Models Inc #1

Models Inc #1. Cover art by Phil Jimenez. Copyright Marvel Comics.

In response to this epidemic of homophobic harassment and the needless deaths it’s causing, a number of celebrities have produced video messages of hope for the Trevor Project’s “It Gets Better” campaign. The Trevor Project is the leading  national organization focused on crisis and suicide prevention efforts  among lesbian, gay, bisexual, transgender and questioning youth. Among the “It Gets Better” contributors is Project Runway mentor and dapper gentleman Tim Gunn, who is not only a long-time comic book fan, but was once portrayed in a Marvel comic book where he got to don Iron Man’s cybernetic suit of armor. Proving himself a real-life hero, Gunn shares his personal story of teen despair to help convince LGBTQ youth that mustering the courage to reach out for help and overcome what now seem like hopeless situations will be rewarded by future lives of happiness, acceptance, and success.

Bullying is one of the basest forms of injustice. The belief that might makes right is one of the things modern civilization was created to challenge. The reason bullying has continued to thrive over millennia of human existence is because its perpetrators victimize the weakest members of society. Childhood bullies target peers who aren’t physically strong enough to defend themselves–any potential victim who presents even the possibility of a fair fight is ignored in favor of easier prey. But even more appealing to a bully on the prowl than a victim without physical strength is one who lacks political power, someone who has been disenfranchised from mainstream society. In fact, this emboldens bullies who see ample evidence from friends, family, teachers and the media that these outsiders are less worthy than others. From the evidence all around them, bullies have every reason to believe that not only will no one stand up to defend these outcasts, but that their abuse will actually be condoned–or even praised.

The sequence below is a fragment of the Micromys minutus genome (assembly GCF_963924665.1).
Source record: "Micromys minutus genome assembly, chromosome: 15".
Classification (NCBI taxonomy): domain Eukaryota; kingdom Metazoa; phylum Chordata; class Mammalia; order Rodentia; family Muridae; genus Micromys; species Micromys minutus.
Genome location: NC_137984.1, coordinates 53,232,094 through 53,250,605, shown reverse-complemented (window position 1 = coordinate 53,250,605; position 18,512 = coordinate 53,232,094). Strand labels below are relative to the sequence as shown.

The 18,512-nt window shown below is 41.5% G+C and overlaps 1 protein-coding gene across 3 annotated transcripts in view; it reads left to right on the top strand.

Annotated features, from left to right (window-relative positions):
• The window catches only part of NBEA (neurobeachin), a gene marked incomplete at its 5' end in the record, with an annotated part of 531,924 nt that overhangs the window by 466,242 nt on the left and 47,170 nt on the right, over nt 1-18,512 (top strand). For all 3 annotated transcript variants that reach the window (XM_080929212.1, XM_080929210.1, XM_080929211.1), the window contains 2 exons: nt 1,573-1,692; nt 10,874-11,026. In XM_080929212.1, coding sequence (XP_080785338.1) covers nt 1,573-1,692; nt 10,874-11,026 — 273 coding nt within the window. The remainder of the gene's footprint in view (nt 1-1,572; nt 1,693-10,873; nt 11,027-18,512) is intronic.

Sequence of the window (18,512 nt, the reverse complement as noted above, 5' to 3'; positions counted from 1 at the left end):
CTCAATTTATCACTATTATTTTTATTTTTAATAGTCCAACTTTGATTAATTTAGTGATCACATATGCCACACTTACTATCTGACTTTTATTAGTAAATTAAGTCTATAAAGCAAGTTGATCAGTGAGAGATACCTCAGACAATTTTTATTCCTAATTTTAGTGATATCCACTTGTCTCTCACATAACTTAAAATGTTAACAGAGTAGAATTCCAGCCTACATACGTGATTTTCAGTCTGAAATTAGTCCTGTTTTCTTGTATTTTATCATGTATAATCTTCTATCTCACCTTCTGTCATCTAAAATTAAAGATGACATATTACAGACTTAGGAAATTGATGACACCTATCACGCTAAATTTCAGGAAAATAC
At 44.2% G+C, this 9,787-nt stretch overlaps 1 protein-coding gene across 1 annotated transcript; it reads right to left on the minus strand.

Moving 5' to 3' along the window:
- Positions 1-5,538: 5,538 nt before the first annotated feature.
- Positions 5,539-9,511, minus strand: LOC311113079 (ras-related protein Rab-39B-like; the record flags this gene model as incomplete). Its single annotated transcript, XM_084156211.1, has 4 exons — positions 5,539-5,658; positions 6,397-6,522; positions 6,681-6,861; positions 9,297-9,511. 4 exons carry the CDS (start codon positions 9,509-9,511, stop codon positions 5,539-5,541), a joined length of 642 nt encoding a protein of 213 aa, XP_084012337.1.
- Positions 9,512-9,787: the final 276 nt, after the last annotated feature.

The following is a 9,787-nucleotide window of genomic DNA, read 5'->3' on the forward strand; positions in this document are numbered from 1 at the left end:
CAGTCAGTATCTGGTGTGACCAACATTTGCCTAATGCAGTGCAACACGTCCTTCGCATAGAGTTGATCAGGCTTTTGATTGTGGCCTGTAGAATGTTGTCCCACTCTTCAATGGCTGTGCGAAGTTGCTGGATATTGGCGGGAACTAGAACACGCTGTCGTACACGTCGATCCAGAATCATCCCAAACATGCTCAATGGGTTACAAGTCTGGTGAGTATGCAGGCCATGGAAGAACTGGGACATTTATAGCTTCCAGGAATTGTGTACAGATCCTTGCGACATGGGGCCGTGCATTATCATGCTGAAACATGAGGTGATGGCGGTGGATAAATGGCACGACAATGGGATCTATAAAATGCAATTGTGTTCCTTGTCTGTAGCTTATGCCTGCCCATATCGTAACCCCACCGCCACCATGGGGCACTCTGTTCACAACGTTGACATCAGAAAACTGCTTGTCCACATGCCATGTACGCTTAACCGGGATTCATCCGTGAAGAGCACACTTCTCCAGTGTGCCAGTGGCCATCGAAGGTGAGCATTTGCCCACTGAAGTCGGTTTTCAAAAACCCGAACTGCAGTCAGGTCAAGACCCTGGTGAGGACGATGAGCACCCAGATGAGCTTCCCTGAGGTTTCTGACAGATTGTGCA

And the more support bullies feel from those around them, the more brutal they are likely to become.

The ugly face of intolerance
Yesterday was a day to celebrate LGBTQ members of society, but today is a much darker anniversary. October 12, 1998 was the day 21-year-old University of Wyoming student Matthew Shepard finally succumbed to the fatal injuries inflicted on him six days earlier by two homophobes in a field near Ft. Laramie. The trial of Shepard’s murderers brought national and international attention to the issue of hate crime legislation at the state and federal levels. It also inspired Judd Winnick, a writer for DC Comics, to address the issue of gay bashing in Green Lantern.

Green Lantern #154

Green Lantern #154. Cover art by Jim Lee. Copyright DC Comics.